For more than 15 years, Audrey Wicks drove almost 200 miles every three or four months for just 30 minutes with neurologist Patricia Jozefczyk.
Dr. Jozefczyk of Allegheny Neurological Associates was a trailblazer in her field, those closest to her said, a gentle, attentive doctor and an ideal colleague.
"She explained very clearly so that I had a better understanding of what was happening to my body," Ms. Wicks, 77, of Randolph, N.Y., said. "She wasn't an alarmist. She explained it so I was comfortable with it and trusted what she said."
Her patients loved her.
Her family knew why.
"The size of Patty's intellect was only dwarfed by the size of her heart," said her brother, William Jozefczyk of Irwin.
Dr. Jozefczyk, of North Huntingdon and formerly of Upper Saint Clair, died Friday of complications from acute leukemia. She was 64.
Born to a steelworker father and housekeeper mother in North Charleroi, Dr. Jozefczyk graduated from Mon Valley Catholic High School, where she was valedictorian of the Class of 1967.
From as early as William Jozefczyk could remember, his sister wanted to be a doctor, even in an era when men dominated the field.
She excelled at science and liked helping people, adorning her room with models of the brain, eye and other organs, some that she had painted herself.
"Going into her bedroom was like going into the anatomy lab at the University of Pittsburgh medical school," he said. "I swear that by junior high, she knew about every body system and what it did."
Dr. Jozefczyk earned her bachelor's and medical degrees from the University of Pittsburgh and, following her residency, joined Allegheny Neurological Associates in 1980, working out of Allegheny General and satellite hospitals in the region. She also worked at UPMC for a time.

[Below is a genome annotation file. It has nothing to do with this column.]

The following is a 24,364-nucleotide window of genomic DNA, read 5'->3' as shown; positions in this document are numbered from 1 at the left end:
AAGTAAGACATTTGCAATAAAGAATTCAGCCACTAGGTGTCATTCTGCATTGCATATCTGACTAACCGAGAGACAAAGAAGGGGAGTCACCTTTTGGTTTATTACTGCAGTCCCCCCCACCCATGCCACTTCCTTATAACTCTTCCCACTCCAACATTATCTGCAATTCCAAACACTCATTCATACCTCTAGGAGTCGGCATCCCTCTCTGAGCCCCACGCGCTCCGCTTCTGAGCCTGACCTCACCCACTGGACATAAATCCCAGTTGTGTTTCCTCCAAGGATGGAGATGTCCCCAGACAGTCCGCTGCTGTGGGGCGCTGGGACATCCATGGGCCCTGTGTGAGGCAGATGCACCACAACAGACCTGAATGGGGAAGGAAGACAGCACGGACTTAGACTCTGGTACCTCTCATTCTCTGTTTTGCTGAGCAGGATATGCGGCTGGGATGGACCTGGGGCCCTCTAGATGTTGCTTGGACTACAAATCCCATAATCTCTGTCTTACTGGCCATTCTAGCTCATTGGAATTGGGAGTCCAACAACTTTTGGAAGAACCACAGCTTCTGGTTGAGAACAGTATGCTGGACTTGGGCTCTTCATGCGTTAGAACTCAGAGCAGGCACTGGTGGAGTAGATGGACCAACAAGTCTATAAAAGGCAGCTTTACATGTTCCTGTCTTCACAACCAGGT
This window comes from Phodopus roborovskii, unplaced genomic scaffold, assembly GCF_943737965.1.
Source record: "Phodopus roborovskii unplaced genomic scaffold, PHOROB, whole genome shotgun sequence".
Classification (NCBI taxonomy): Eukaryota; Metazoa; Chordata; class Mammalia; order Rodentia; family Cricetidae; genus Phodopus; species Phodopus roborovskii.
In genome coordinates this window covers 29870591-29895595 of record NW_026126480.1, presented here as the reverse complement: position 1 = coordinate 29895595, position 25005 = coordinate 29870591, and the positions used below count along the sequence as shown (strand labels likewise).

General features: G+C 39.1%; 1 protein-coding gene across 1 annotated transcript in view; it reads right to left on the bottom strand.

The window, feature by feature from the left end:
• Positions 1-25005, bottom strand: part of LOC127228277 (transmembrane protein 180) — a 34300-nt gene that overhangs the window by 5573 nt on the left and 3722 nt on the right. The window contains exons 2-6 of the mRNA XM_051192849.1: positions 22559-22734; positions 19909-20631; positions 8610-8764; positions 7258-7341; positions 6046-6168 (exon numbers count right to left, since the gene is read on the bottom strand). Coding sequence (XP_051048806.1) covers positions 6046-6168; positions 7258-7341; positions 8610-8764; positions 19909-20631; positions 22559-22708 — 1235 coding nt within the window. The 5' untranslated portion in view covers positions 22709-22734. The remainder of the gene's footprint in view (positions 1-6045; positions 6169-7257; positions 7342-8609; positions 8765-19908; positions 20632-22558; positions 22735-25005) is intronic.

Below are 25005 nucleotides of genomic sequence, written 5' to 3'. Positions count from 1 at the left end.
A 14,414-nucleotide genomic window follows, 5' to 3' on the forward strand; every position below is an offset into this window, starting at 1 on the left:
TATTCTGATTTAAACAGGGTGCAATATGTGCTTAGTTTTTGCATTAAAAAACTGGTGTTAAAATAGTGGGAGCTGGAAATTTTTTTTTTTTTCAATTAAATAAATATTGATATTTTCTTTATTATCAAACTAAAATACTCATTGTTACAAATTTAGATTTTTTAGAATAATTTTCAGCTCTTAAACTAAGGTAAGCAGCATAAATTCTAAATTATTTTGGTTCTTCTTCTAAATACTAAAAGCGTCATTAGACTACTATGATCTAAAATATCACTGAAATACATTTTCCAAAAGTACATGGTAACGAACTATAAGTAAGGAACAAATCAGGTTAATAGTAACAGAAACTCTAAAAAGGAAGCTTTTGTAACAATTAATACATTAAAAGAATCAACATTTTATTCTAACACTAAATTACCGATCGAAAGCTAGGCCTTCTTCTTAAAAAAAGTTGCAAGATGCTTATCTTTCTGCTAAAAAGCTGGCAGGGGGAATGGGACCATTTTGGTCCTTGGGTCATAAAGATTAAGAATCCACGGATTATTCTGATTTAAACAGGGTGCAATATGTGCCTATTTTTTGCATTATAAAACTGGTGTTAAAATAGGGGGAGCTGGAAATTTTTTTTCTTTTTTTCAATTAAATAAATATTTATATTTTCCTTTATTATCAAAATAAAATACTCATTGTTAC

She never wed, her brother said, because she "was married to the practice of medicine."
One of the few female neurologists in the country at the start of her career, she later focused on rehabilitation, said her longtime colleague Jon Brillman, becoming among the first to use Botox as a way to loosen muscles after strokes, spinal cord injuries and the like.
"She just had a very inquisitive mind and saw how it was being used for cosmetic reasons, and she figured maybe she could use it for neurological [problems]," Dr. Brillman said.
She also was among the pioneers using the injections as a treatment for migraines, he noted, now considered standard practice.
In the early 2000s, Ms. Wicks, 77, who suffers from cervical dystonia, a muscle movement disorder affecting her neck, tried seeing a doctor closer to home for the Botox injections she needed.
When that didn't work out, she called the office of "Dr. Pat" and asked if she could come back.
"It was not pleasant to have that done, but she was just such an exceptional professional doctor and so warm. She knew me," Ms. Wicks said.
Earlier this year, Dr. Jozefczyk collapsed at work. She was diagnosed with cancer in late May or early June, her brother said.
In addition to her brother, Dr. Jozefczyk is survived by a sister, Francine Zdrale of North Huntingdon.
A Mass will be celebrated at noon Thursday in Immaculate Conception Church in Irwin.
Before her death, Dr. Jozefczyk requested that donations could be made in her name to the Leukemia and Lymphoma Society, the Be the Match-National Bone Marrow Donor Program, the National Ataxia Foundation, the American Brain Foundation or the American Academy of Neurology.
Molly Born: email@example.com or 412-263-1944.